Location[edit]

Spaces with Iron was acquired by the Indianapolis Museum of Art in 1981.[3] In 1985 it was moved from the southwest corner of the sculpture court to the north of the IMA's Krannert Pavilion. The sculpture was moved again in 1990 to the IMA's lawn by the parking lot to either the north or west side.[citation needed] In late January 2009 it was removed from the IMA grounds and installed on the IUPUI campus,[1] at the corner of Blackford and Vermont Streets on the southeast lawn of the Science Building.

Spaces with Iron is one of four pieces on long-term loan to IUPUI from the Indianapolis Museum of Art.[1] The others are Portrait of History, Mega-Gem, and East Gate/West Gate. Three pieces were transported to IUPUI in January 2009; however, due to its size, East Gate/West Gate was flown by helicopter to campus in March 2009.[11] These pieces and other public art are installed along a portion of the Indianapolis Cultural Trail, a bikeway and pedestrian path that "connects neighborhoods, entertainment facilities and the city's five cultural districts": Indiana Avenue, Massachusetts Avenue, Fountain Square, the Wholesale District, and White River State Park.[11] The Cultural Trail, to be completed by 2011, will connect downtown Indianapolis to Broad Ripple Village through the Monon Trail.[12]

References[edit]

  1. ^ a b c Annis, Robert (March 22, 2009). "Sculpture move closing 5 Indy bridges today". The Indianapolis Star (Indianapolis, IN). Retrieved November 3, 2009.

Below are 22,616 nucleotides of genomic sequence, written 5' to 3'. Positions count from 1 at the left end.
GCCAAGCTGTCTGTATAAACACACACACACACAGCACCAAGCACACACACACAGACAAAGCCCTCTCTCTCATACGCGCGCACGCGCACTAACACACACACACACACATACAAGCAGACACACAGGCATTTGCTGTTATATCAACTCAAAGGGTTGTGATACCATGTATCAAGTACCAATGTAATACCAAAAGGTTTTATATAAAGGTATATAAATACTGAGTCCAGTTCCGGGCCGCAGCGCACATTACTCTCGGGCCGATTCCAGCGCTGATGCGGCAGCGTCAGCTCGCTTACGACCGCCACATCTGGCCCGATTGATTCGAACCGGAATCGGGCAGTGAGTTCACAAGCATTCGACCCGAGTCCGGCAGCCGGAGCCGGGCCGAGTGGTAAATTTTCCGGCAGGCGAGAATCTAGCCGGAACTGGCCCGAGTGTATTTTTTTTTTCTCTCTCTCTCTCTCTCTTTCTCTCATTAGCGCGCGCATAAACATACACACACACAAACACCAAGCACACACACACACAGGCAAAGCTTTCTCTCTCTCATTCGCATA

2. ^ Greiff, Glory June (2005). Remembrance Faith and Fancy: Outdoor Sculpture in Indiana. Indianapolis: Indiana Historical Society Press. p. 182. ISBN 0-87195-180-0. 
  3. ^ a b c "Spaces with Iron". Indianapolis Museum of Art. Retrieved November 3, 2009. 
  4. ^ "Spaces with Iron, (sculpture)". Smithsonian American Art Museum, Inventory of American Scultpure. July 1993. Retrieved April 29, 2013. 
  5. ^ a b c d "Indianapolis Museum of Art Loans Four Outdoor Sculptures to IUPUI". artdaily.org. October 30, 2009. Retrieved November 3, 2009. 
  6. ^ The accession number means it was the 220th piece acquired in 1981.
  7. ^ a b c "Will Horwitt, 51, Sculptor; Worked in Wood and Steel". The New York Times. May 16, 1985. Retrieved November 3, 2009. 
  8. ^ "Museum References for Will Horwitt.". askart.com. Retrieved November 18, 2009. 
  9. ^ Klein, Ellen Lee (1983). "Will Horwitt". Arts 58 (42). 
  10. ^ Brunelle, Al (1974). "Will Horwitt at Lee Ault". Art in America 62 (3): 109–10. 
  11. ^ a b "Art is in the Air" (PDF). IUPUI Magazine (Indianapolis: Indiana University-Purdue University): 11. Summer 2009. Retrieved November 3, 2009. 
  12. ^ "About the Indianapolis Cultural". Indianapolis Cultural Trail. Retrieved November 3, 2009. 

External links[edit]

Coordinates: 39°46.381′N 86°10.218′W / 39.773017°N 86.170300°W / 39.773017; -86.170300